The assessment team (nurse, physiotherapist, speech pathologist, occupational therapist, and a geriatrician) met with my husband and me, took a history of my hydrocephalus, and developed a specific plan for the eight week period, during which I attended their facility twice a week. At the end, they recommended I go to the 12 week geriatric program given in “H Wing” at Sunnybrook Hospital. Although at first I rejected the referral because it was called “geriatric”, I changed my mind and decided the name was not important.

                What was important was the service they offered; it was right for me. It consisted of physiotherapy, speech therapy, occupational therapy, and art therapy. Pictured with this article is a painting I did after many years of never drawing anything, although in public school I had been very good. The staff were always accommodating, encouraging and kind. At the end, in the early spring of 2010, they asked me, “What would you like to do to continue your rehabilitation?”

                “Aquafit in a warm pool with a good instructor”, I answered right away. They suggested Suomi Koti, the Finnish Canadian retirement residence, which is not very far from where I live. The salt water pool is warm, I go two mornings a week, and the instructor is truly marvelous. He stands on the side of the pool and for 50 minutes demonstrates exercises, which we follow. Due to my still present, though significantly lessened, memory deficits, this is the kind of instruction that works for me. My walking and balance have improved a great deal. In the early spring this year my husband and I went on our first cruise – to eastern Mediterranean ports and Venice. I was able to walk everywhere, up and down the Venetian bridges over the canals, although I still needed my cane and I made lots of rest stops. I even made it most of the way to the Accropolis in Athens! I owe a lot of my improvement to this instructor for his kind ways, repetitions and his overall effective program.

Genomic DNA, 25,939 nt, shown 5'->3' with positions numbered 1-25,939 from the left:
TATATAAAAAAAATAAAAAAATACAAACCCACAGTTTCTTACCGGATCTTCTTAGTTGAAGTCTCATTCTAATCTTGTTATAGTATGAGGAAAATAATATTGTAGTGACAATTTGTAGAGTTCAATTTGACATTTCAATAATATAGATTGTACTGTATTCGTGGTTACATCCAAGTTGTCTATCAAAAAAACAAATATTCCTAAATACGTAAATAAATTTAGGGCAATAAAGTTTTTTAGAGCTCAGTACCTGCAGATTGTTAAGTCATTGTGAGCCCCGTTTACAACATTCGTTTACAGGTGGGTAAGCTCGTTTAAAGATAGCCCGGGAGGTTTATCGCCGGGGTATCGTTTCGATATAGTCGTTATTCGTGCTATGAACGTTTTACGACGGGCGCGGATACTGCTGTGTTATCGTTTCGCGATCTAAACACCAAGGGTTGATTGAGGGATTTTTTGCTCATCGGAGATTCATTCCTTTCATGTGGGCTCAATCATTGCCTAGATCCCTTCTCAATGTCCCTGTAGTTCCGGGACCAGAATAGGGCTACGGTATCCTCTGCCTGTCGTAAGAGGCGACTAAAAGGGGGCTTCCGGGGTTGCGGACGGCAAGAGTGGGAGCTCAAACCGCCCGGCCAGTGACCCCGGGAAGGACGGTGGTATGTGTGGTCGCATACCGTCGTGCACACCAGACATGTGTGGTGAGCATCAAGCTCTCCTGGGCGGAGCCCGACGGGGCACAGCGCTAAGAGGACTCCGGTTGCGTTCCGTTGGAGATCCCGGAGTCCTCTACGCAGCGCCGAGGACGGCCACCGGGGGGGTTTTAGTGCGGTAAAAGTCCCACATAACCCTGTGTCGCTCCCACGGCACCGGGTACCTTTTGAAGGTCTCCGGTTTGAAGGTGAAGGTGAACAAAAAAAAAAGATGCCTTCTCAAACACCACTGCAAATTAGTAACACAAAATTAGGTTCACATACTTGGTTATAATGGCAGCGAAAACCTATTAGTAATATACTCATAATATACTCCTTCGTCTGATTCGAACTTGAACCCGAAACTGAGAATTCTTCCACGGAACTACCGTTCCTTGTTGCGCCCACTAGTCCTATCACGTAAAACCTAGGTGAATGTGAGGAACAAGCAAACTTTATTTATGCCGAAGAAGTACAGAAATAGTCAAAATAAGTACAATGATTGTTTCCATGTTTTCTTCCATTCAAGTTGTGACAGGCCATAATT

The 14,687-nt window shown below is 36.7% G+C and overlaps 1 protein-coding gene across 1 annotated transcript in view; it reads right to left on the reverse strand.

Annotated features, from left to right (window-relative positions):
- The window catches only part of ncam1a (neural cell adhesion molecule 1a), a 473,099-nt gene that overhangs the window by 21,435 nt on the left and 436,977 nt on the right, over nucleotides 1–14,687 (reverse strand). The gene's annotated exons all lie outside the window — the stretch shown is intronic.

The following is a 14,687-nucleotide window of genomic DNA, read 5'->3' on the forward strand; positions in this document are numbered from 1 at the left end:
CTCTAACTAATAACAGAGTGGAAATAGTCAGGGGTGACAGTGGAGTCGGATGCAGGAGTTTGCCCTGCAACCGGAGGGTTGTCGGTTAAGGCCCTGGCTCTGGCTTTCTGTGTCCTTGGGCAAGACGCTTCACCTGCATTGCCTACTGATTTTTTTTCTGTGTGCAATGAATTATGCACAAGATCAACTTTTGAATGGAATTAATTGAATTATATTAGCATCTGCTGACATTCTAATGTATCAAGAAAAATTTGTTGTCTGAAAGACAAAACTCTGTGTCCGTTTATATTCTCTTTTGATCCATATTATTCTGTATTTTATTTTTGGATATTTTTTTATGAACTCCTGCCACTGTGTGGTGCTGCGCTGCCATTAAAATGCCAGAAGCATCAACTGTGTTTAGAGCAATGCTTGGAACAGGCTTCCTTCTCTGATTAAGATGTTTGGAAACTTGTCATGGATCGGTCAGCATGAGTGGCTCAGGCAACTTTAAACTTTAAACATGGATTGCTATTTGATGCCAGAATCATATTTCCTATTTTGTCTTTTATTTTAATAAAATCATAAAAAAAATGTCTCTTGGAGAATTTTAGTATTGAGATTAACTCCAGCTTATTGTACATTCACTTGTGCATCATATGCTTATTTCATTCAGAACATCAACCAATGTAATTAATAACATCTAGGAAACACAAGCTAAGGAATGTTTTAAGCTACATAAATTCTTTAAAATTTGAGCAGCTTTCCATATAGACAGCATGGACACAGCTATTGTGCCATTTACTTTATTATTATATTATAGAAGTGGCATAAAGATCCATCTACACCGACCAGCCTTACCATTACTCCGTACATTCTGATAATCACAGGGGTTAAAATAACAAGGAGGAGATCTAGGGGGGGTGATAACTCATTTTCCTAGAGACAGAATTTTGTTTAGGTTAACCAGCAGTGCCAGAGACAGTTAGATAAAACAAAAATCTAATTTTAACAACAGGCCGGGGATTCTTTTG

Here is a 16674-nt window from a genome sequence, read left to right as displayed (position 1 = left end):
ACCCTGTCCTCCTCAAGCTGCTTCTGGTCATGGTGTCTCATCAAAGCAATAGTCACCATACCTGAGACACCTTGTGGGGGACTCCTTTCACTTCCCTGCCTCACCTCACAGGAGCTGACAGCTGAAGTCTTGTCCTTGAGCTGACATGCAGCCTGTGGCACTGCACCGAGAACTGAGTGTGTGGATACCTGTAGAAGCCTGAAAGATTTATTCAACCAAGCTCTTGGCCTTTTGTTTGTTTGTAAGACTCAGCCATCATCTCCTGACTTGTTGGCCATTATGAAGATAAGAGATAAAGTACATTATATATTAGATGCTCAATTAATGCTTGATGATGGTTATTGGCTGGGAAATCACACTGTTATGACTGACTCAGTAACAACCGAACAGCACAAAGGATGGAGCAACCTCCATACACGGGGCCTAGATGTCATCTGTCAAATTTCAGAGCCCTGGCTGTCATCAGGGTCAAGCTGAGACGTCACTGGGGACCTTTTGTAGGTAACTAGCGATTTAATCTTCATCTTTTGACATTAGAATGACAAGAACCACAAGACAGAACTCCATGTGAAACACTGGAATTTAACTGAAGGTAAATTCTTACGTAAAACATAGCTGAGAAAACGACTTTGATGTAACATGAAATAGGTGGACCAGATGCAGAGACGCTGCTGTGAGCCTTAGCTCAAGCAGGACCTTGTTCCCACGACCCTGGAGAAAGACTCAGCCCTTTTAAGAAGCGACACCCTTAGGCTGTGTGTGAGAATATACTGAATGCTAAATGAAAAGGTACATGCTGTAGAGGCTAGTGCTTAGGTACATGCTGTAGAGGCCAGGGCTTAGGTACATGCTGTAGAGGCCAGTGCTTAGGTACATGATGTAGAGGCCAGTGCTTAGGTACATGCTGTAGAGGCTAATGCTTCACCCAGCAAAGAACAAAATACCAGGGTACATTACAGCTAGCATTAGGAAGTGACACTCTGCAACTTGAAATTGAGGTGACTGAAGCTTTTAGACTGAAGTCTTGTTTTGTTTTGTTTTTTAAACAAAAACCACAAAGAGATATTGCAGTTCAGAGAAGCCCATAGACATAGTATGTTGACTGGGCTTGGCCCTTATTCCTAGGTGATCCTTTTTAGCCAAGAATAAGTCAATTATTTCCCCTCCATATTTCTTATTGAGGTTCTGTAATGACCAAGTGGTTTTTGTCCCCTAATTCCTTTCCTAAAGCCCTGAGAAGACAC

Before I was shunted I had felt it necessary to resign from my elected position on the Board of Directors of the College of Social Workers and Social Service Workers. I found I couldn’t concentrate during the meetings and I had problems understanding complex ideas. I have regained some of this ability, probably due to my efforts, but I still often do not feel comfortable with complex ideas and I tire easily. After my operation and until I tested myself by taking that Mediterranean cruise I did not want to do cooking or housework and was often apathetic. In retrospect, I think I was depressed because I had taken early retirement and my job was an important part of my self-concept and self-esteem. I also loved working. But I was afraid of making mistakes and did not want to face the consequences. I gradually recovered using volunteer work as a means. I also started to help my husband and now share making meals and cleaning up, and I willingly take the garbage down the hall to the shute.